The ship was revealed when the water levels of Lake Shasta dropped.
The drought taking place in the Western United States has revealed a lot of mysteries. As lakes continue to dry up, bodies are appearing, adding to the mystery but now there is something else that is making people wonder.
It seems as if a boat that was sunk during World War II in the middle of the Pacific Ocean was actually at the bottom of a reservoir in California. As the water receded due to the drought, the boat became visible and now it is just adding to the mysteries.
Social media posts were put out by the Shasta-Trinity National Forest about the unusual find that was at the bottom of Shasta Lake. They said on Facebook: “The mystery begins with the painted numbers found on the ramp when the boat was moved.”
They went on to describe the boat, which was marked “31-17.” They were able to confirm the fact that it was assigned to the Attack Transport USS Monrovia.
This boat appeared in low water of Shasta Lake. It is marked '31-17' confirming it as a boat assigned to the Attack Transport USS Monrovia. This ship was Patton's HQ during the invasion of Sicily. The circumstance of its sinking remains a mystery. pic.twitter.com/y7foKWbExt
— Shasta-Trinity NF (@ShastaTrinityNF) October 9, 2022
Gen. George S Patton used the ship Monrovia as his headquarters on the seas while the United States was invading Sicily during World War II. Even Dwight D Eisenhower, the 34th president of the United States, served on the ship in battles as well.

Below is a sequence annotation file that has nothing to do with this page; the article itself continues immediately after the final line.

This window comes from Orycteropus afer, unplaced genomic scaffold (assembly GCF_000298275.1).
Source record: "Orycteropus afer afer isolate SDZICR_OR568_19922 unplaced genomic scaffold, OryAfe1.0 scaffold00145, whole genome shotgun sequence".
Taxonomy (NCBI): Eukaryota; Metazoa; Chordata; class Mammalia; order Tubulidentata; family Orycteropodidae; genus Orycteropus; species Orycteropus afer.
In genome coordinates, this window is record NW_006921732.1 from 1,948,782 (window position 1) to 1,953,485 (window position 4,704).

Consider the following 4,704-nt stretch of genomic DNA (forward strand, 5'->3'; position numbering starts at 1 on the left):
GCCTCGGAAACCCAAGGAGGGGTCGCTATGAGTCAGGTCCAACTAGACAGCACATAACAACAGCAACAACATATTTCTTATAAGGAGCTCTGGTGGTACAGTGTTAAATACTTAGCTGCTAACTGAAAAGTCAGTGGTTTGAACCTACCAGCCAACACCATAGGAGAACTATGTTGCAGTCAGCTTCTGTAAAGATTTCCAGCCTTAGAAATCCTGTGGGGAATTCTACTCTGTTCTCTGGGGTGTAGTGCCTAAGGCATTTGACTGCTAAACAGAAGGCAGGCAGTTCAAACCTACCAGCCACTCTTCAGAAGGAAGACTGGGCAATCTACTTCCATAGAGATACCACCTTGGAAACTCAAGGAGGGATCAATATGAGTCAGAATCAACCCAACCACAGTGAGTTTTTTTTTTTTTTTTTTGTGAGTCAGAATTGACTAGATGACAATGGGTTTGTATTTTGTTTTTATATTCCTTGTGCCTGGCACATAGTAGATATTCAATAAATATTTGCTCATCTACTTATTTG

The National Forest reported: “It went on to a further 6 D-Day invasions in the Pacific. Reportedly it was used in the invasion of Tarawa. It names the crew and states that it sank in shallow water during that invasion.”
When the United States invaded the Gilbert Islands, held by the Japanese at the time, they salvaged the ship and it was eventually sold for scrap in 1969. For some unknown reason, it ended up at the bottom of Shasta Lake.
One possibility is that somebody thought they could float the boat after buying it for scrap but it ended up sinking. Since the discovery of the boat last fall, preservation efforts are underway and it will be put at the Nebraska Museum.
Essentially, they are trying to preserve the integrity of the boat to the extent possible so that it continues to have a “weathered combat fatigue look.”
The National Forest reported that the history of the boat has more to do with the time that it was under the waters of Shasta Lake. They still are unsure as to why it sank in that area.